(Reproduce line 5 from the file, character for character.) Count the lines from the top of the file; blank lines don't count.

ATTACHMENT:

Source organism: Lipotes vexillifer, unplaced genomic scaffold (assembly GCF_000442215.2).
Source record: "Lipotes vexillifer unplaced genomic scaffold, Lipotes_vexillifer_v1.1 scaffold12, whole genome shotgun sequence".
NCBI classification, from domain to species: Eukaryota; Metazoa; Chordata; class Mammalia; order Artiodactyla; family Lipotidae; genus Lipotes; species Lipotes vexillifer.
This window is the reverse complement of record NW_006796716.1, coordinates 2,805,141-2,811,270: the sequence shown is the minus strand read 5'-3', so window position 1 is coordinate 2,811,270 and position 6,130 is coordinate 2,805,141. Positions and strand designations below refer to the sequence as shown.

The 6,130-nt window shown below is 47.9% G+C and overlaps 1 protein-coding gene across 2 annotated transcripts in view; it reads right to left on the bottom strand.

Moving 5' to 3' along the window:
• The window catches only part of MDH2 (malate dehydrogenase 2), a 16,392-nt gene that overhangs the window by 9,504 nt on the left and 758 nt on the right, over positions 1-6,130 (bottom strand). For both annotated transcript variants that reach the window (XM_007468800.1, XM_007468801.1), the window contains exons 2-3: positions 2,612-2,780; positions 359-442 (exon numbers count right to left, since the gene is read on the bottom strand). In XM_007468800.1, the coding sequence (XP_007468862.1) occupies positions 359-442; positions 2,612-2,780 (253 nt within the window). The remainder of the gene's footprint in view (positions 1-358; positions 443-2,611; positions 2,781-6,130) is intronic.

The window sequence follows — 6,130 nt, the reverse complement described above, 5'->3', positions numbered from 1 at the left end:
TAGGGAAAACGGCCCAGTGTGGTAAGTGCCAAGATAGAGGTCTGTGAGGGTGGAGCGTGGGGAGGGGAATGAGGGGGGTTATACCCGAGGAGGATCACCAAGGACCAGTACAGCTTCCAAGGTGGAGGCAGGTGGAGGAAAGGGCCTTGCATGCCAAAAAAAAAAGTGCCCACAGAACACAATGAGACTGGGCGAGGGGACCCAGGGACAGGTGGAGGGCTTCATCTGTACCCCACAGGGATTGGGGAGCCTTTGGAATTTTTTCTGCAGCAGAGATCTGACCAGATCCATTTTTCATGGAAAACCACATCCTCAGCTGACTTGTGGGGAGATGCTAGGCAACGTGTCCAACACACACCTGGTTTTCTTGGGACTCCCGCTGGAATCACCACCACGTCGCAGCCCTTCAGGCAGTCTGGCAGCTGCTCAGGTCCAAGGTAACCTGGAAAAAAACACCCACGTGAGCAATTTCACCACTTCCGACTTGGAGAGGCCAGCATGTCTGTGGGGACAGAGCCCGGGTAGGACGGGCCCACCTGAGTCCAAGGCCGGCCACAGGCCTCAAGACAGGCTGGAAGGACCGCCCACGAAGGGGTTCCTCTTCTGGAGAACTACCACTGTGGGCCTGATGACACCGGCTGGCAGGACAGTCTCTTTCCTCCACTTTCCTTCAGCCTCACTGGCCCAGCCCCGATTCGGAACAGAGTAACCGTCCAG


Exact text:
The 6,130-nt window shown below is 47.9% G+C and overlaps 1 protein-coding gene across 2 annotated transcripts in view; it reads right to left on the bottom strand.